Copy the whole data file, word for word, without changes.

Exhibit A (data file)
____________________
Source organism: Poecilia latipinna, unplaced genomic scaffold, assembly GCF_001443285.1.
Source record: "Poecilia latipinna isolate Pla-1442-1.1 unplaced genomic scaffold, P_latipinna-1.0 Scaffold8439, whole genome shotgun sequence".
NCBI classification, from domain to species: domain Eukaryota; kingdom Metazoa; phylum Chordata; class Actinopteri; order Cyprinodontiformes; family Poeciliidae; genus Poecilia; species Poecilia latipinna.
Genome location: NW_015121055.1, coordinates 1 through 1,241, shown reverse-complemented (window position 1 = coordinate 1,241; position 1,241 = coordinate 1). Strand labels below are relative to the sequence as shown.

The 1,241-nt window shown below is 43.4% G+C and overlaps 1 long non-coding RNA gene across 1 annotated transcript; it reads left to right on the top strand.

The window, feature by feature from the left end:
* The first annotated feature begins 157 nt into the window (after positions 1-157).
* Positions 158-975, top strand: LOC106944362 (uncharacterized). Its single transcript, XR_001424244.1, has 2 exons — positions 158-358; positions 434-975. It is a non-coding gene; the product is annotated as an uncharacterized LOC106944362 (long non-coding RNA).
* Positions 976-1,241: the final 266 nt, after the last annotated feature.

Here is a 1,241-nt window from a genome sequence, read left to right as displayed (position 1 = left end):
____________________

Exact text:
Source organism: Poecilia latipinna, unplaced genomic scaffold, assembly GCF_001443285.1.
Source record: "Poecilia latipinna isolate Pla-1442-1.1 unplaced genomic scaffold, P_latipinna-1.0 Scaffold8439, whole genome shotgun sequence".
NCBI classification, from domain to species: domain Eukaryota; kingdom Metazoa; phylum Chordata; class Actinopteri; order Cyprinodontiformes; family Poeciliidae; genus Poecilia; species Poecilia latipinna.
Genome location: NW_015121055.1, coordinates 1 through 1,241, shown reverse-complemented (window position 1 = coordinate 1,241; position 1,241 = coordinate 1). Strand labels below are relative to the sequence as shown.

The 1,241-nt window shown below is 43.4% G+C and overlaps 1 long non-coding RNA gene across 1 annotated transcript; it reads left to right on the top strand.

The window, feature by feature from the left end:
* The first annotated feature begins 157 nt into the window (after positions 1-157).
* Positions 158-975, top strand: LOC106944362 (uncharacterized). Its single transcript, XR_001424244.1, has 2 exons — positions 158-358; positions 434-975. It is a non-coding gene; the product is annotated as an uncharacterized LOC106944362 (long non-coding RNA).
* Positions 976-1,241: the final 266 nt, after the last annotated feature.

Here is a 1,241-nt window from a genome sequence, read left to right as displayed (position 1 = left end):